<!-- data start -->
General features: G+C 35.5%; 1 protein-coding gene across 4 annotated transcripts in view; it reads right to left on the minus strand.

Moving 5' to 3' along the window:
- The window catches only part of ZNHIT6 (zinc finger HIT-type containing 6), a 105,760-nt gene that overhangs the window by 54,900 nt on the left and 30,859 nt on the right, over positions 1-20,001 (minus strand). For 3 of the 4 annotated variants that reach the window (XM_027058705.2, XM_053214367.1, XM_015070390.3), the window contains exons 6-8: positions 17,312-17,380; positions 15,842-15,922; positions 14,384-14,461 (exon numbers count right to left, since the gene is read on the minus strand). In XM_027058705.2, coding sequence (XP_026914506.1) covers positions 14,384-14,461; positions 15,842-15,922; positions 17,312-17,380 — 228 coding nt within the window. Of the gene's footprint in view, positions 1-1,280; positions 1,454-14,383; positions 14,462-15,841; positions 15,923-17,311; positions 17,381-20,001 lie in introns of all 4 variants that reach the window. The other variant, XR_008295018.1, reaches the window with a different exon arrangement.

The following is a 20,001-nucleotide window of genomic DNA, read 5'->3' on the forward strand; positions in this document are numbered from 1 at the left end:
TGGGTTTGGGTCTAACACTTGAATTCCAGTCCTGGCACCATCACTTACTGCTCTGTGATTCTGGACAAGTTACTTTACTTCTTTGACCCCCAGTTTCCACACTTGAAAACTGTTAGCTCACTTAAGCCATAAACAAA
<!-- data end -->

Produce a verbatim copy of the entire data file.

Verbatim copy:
General features: G+C 35.5%; 1 protein-coding gene across 4 annotated transcripts in view; it reads right to left on the minus strand.

Moving 5' to 3' along the window:
- The window catches only part of ZNHIT6 (zinc finger HIT-type containing 6), a 105,760-nt gene that overhangs the window by 54,900 nt on the left and 30,859 nt on the right, over positions 1-20,001 (minus strand). For 3 of the 4 annotated variants that reach the window (XM_027058705.2, XM_053214367.1, XM_015070390.3), the window contains exons 6-8: positions 17,312-17,380; positions 15,842-15,922; positions 14,384-14,461 (exon numbers count right to left, since the gene is read on the minus strand). In XM_027058705.2, coding sequence (XP_026914506.1) covers positions 14,384-14,461; positions 15,842-15,922; positions 17,312-17,380 — 228 coding nt within the window. Of the gene's footprint in view, positions 1-1,280; positions 1,454-14,383; positions 14,462-15,841; positions 15,923-17,311; positions 17,381-20,001 lie in introns of all 4 variants that reach the window. The other variant, XR_008295018.1, reaches the window with a different exon arrangement.

The following is a 20,001-nucleotide window of genomic DNA, read 5'->3' on the forward strand; positions in this document are numbered from 1 at the left end:
TGGGTTTGGGTCTAACACTTGAATTCCAGTCCTGGCACCATCACTTACTGCTCTGTGATTCTGGACAAGTTACTTTACTTCTTTGACCCCCAGTTTCCACACTTGAAAACTGTTAGCTCACTTAAGCCATAAACAAA